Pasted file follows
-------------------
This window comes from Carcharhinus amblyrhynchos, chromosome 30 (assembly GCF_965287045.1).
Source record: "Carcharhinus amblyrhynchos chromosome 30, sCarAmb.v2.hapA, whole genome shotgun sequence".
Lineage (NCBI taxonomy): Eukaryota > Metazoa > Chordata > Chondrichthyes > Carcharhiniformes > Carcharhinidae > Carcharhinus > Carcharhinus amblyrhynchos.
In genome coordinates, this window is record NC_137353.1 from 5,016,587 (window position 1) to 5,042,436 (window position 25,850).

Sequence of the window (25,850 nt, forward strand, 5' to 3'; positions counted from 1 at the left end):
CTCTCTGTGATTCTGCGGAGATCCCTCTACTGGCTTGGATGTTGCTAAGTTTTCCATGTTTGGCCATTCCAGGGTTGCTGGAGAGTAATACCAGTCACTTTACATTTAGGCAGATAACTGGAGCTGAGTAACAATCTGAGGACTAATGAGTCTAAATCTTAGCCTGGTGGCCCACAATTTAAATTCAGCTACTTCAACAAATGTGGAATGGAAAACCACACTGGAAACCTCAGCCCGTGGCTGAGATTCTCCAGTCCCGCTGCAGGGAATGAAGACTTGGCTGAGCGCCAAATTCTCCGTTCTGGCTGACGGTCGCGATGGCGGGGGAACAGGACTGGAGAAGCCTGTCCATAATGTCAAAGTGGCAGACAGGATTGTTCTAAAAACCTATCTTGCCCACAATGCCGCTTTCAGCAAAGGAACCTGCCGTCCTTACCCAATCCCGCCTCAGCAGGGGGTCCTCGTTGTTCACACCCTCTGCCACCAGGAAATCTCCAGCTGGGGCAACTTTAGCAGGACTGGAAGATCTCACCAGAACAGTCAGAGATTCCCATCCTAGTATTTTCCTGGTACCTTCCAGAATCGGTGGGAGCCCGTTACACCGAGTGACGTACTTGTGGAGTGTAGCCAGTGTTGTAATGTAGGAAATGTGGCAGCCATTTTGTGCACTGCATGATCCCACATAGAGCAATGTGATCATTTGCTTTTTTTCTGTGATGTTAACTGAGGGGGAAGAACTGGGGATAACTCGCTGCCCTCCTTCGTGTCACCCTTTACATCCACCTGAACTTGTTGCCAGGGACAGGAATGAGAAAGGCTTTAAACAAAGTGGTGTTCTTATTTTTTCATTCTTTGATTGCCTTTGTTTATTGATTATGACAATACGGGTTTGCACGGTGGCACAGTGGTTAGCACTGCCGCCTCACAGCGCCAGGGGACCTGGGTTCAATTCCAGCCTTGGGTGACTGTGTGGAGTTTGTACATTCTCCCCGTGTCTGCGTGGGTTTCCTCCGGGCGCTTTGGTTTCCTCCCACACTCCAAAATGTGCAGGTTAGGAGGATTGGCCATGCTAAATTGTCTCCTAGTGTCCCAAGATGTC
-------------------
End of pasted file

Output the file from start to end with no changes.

This window comes from Carcharhinus amblyrhynchos, chromosome 30 (assembly GCF_965287045.1).
Source record: "Carcharhinus amblyrhynchos chromosome 30, sCarAmb.v2.hapA, whole genome shotgun sequence".
Lineage (NCBI taxonomy): Eukaryota > Metazoa > Chordata > Chondrichthyes > Carcharhiniformes > Carcharhinidae > Carcharhinus > Carcharhinus amblyrhynchos.
In genome coordinates, this window is record NC_137353.1 from 5,016,587 (window position 1) to 5,042,436 (window position 25,850).

Sequence of the window (25,850 nt, forward strand, 5' to 3'; positions counted from 1 at the left end):
CTCTCTGTGATTCTGCGGAGATCCCTCTACTGGCTTGGATGTTGCTAAGTTTTCCATGTTTGGCCATTCCAGGGTTGCTGGAGAGTAATACCAGTCACTTTACATTTAGGCAGATAACTGGAGCTGAGTAACAATCTGAGGACTAATGAGTCTAAATCTTAGCCTGGTGGCCCACAATTTAAATTCAGCTACTTCAACAAATGTGGAATGGAAAACCACACTGGAAACCTCAGCCCGTGGCTGAGATTCTCCAGTCCCGCTGCAGGGAATGAAGACTTGGCTGAGCGCCAAATTCTCCGTTCTGGCTGACGGTCGCGATGGCGGGGGAACAGGACTGGAGAAGCCTGTCCATAATGTCAAAGTGGCAGACAGGATTGTTCTAAAAACCTATCTTGCCCACAATGCCGCTTTCAGCAAAGGAACCTGCCGTCCTTACCCAATCCCGCCTCAGCAGGGGGTCCTCGTTGTTCACACCCTCTGCCACCAGGAAATCTCCAGCTGGGGCAACTTTAGCAGGACTGGAAGATCTCACCAGAACAGTCAGAGATTCCCATCCTAGTATTTTCCTGGTACCTTCCAGAATCGGTGGGAGCCCGTTACACCGAGTGACGTACTTGTGGAGTGTAGCCAGTGTTGTAATGTAGGAAATGTGGCAGCCATTTTGTGCACTGCATGATCCCACATAGAGCAATGTGATCATTTGCTTTTTTTCTGTGATGTTAACTGAGGGGGAAGAACTGGGGATAACTCGCTGCCCTCCTTCGTGTCACCCTTTACATCCACCTGAACTTGTTGCCAGGGACAGGAATGAGAAAGGCTTTAAACAAAGTGGTGTTCTTATTTTTTCATTCTTTGATTGCCTTTGTTTATTGATTATGACAATACGGGTTTGCACGGTGGCACAGTGGTTAGCACTGCCGCCTCACAGCGCCAGGGGACCTGGGTTCAATTCCAGCCTTGGGTGACTGTGTGGAGTTTGTACATTCTCCCCGTGTCTGCGTGGGTTTCCTCCGGGCGCTTTGGTTTCCTCCCACACTCCAAAATGTGCAGGTTAGGAGGATTGGCCATGCTAAATTGTCTCCTAGTGTCCCAAGATGTC